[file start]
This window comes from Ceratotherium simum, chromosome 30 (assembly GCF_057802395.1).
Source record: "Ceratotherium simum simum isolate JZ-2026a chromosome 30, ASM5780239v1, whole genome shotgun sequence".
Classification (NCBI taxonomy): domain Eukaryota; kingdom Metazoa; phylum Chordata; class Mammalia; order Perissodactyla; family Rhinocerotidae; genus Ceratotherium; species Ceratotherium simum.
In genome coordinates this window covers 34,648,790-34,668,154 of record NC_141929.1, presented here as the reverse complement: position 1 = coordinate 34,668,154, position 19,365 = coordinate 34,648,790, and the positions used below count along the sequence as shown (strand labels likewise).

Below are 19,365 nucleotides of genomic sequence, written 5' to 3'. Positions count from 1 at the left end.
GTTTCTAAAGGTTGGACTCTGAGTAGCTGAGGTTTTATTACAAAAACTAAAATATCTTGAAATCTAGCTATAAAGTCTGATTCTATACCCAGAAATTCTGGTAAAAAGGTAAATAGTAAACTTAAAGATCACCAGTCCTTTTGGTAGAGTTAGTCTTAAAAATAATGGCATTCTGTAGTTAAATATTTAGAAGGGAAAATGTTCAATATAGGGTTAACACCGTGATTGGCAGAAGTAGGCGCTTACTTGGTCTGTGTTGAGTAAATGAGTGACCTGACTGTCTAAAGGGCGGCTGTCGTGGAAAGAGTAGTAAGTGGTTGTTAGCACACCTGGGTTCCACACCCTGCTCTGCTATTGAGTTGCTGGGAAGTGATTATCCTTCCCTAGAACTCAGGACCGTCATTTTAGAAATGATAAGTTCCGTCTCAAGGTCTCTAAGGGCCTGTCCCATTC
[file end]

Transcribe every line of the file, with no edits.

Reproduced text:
This window comes from Ceratotherium simum, chromosome 30 (assembly GCF_057802395.1).
Source record: "Ceratotherium simum simum isolate JZ-2026a chromosome 30, ASM5780239v1, whole genome shotgun sequence".
Classification (NCBI taxonomy): domain Eukaryota; kingdom Metazoa; phylum Chordata; class Mammalia; order Perissodactyla; family Rhinocerotidae; genus Ceratotherium; species Ceratotherium simum.
In genome coordinates this window covers 34,648,790-34,668,154 of record NC_141929.1, presented here as the reverse complement: position 1 = coordinate 34,668,154, position 19,365 = coordinate 34,648,790, and the positions used below count along the sequence as shown (strand labels likewise).

Below are 19,365 nucleotides of genomic sequence, written 5' to 3'. Positions count from 1 at the left end.
GTTTCTAAAGGTTGGACTCTGAGTAGCTGAGGTTTTATTACAAAAACTAAAATATCTTGAAATCTAGCTATAAAGTCTGATTCTATACCCAGAAATTCTGGTAAAAAGGTAAATAGTAAACTTAAAGATCACCAGTCCTTTTGGTAGAGTTAGTCTTAAAAATAATGGCATTCTGTAGTTAAATATTTAGAAGGGAAAATGTTCAATATAGGGTTAACACCGTGATTGGCAGAAGTAGGCGCTTACTTGGTCTGTGTTGAGTAAATGAGTGACCTGACTGTCTAAAGGGCGGCTGTCGTGGAAAGAGTAGTAAGTGGTTGTTAGCACACCTGGGTTCCACACCCTGCTCTGCTATTGAGTTGCTGGGAAGTGATTATCCTTCCCTAGAACTCAGGACCGTCATTTTAGAAATGATAAGTTCCGTCTCAAGGTCTCTAAGGGCCTGTCCCATTC